It was the Moors who introduced the tradition of the horno (pronounced or, no) to the Iberian Peninsula and one which Galicia embraced with both arms. Almost every property that we saw while seeking out our ideal casa had one, and they came in a whole variety of shapes and sizes.
The traditional Galician Horno is usually attached as a single storey, stone built, slate or stone-roofed, semi-circular building to the side of a house, and they are not too hard to spot. The one pictured on the left below was attached to the Rectory House which was my ‘first love’, as the first house we visited, on our very first trip to Galicia, and which Amanda very sensibly talked me out of as a ‘terminal money pit’.
These Horno have a waist height small opening to the inside of the house, often in the kitchen, with a metal door which latches shut to keep the heat in. To use them you light a fire inside which you let burn for three to four hours before raking out the embers leaving a stone cooking surface and a domed oven which will retain cooking temperature heat for twenty-four to forty-eight hours.
You can then use the oven to cook whatever takes your fancy, although this will almost exclusively be bread, and the occasional suckling pig. Once the oven has cooled you then start the process all over again.
These ovens make great features in main houses, ad many are restored to working condition like this one that we found in a house near As Pontes. It was the only part of the house that had been restored, apart from the roof, and was used by the owners family when they visited for picnics and nights camping on the 22 acres that comprised the property.
Here is one ripe for restoration which was inside a property in the south of Galicia, near Tui. All it needs is a good sand/water blast to remove the bulk of the soot and small child to send in there to give it a good sweep out, and it would be ready to work again.
Occasionally you get to see the Rolls Royce of horno, one which is attached to an open cooking fire, a lareira (as I have been informed it is spelt). Here a central fire is used to cook in big pots, with smoke and smells going up the large chimney, with the oven behind. The bench seats are where the family would sit to keep warm in winter and eat there meals. There can be few things more romantic, if you can see past the stark wooden benches.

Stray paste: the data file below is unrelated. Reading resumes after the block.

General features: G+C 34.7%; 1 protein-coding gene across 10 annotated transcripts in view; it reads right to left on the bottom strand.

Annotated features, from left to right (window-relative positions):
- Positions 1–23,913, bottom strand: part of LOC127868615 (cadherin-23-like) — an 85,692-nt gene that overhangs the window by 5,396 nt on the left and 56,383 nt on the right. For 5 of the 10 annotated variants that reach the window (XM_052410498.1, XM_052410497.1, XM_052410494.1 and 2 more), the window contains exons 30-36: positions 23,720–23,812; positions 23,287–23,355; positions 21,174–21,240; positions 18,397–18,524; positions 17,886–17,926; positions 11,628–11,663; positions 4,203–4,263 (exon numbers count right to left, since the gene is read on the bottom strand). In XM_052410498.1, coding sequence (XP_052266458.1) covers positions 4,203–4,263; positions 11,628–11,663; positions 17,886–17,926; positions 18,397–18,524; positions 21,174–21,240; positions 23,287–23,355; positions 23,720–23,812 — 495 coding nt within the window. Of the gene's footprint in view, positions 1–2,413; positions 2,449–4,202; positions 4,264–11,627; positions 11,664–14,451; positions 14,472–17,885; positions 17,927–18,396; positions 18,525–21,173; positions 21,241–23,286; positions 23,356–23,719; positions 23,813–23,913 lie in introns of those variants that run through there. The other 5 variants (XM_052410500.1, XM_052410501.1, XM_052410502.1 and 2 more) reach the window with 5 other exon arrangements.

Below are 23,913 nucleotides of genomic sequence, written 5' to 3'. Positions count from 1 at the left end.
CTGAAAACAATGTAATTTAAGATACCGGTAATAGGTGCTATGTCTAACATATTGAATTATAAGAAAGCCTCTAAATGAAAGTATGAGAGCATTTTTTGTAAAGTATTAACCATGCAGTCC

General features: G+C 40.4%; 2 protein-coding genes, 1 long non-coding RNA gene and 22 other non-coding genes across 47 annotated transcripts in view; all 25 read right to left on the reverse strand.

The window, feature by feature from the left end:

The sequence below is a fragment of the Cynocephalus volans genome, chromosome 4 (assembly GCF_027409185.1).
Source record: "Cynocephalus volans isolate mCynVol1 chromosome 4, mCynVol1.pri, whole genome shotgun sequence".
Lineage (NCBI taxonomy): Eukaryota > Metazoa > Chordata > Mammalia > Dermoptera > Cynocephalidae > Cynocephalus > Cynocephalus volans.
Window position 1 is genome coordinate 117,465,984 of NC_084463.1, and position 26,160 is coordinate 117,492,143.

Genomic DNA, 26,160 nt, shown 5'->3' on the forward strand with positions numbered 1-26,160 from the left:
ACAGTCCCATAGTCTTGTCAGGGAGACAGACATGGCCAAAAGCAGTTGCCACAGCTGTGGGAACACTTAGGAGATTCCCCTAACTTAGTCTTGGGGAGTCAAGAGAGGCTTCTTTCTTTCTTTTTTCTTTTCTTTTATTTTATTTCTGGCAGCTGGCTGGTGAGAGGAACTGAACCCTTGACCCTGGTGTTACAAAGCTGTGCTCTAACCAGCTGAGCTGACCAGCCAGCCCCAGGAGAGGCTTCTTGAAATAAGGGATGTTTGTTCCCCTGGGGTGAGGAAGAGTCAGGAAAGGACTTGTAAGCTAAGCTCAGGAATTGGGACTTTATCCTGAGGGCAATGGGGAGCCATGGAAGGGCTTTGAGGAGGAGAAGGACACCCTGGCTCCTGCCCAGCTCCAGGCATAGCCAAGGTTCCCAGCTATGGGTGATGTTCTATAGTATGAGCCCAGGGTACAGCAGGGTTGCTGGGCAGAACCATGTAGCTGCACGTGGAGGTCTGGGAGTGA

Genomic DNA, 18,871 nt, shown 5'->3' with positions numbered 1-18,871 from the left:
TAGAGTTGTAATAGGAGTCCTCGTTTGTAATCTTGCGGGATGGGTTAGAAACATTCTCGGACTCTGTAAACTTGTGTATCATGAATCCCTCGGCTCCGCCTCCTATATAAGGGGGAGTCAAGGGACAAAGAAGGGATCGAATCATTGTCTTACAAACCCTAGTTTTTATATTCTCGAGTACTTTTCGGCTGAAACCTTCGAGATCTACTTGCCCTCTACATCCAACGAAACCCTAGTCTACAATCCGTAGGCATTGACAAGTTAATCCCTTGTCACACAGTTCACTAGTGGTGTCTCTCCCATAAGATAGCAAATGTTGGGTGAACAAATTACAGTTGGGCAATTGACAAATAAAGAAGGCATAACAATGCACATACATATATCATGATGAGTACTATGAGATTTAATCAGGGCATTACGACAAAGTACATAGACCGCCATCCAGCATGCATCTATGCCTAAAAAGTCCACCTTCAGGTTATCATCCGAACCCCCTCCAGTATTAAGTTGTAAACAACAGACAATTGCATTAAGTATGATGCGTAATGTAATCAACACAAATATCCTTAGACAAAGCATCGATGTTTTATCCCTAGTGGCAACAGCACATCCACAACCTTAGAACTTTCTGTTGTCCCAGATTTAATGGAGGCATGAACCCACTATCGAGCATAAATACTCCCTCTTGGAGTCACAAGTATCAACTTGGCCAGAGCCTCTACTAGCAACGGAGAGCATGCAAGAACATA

What about Casa Liñeiras? I hear you ask.
Well…we have an horno too (in theory) and ours is in a separate building to the main house. This is a supposed mark of prestige and importance of the house, as it means that the casa de horno would be available to the villagers to make and bake their bread.
I say ‘in theory’ as we haven’t yet seen inside our horno. The roof of the house has caved in and there is stone behind the only entrance door blocking our ingress. We haven’t wanted to force it open as we’d have no means of then securing it.
This little house is pretty substantial, some twenty square metres with a single door and small window above an ancient shelf which we assume was used to hold baskets of dough for proving prior to baking. In the far left corner is where we believe that the oven is, cut into the stone of the hillside and with a long vanished chimney at ankle height as you stand on the road above.
The area in the foreground is where we believe the oven to be and the rest of the room would have been for preparing and cooling the bread. This little house is one which I hope to renovate myself once I have spent many hours spying on the builders and their techniques. We intend to restore it to a fully functioning bread oven, and who knows, if you visit us in a couple of years time you may wish to try your hand at baking your own breakfast?
What could be more satisfying?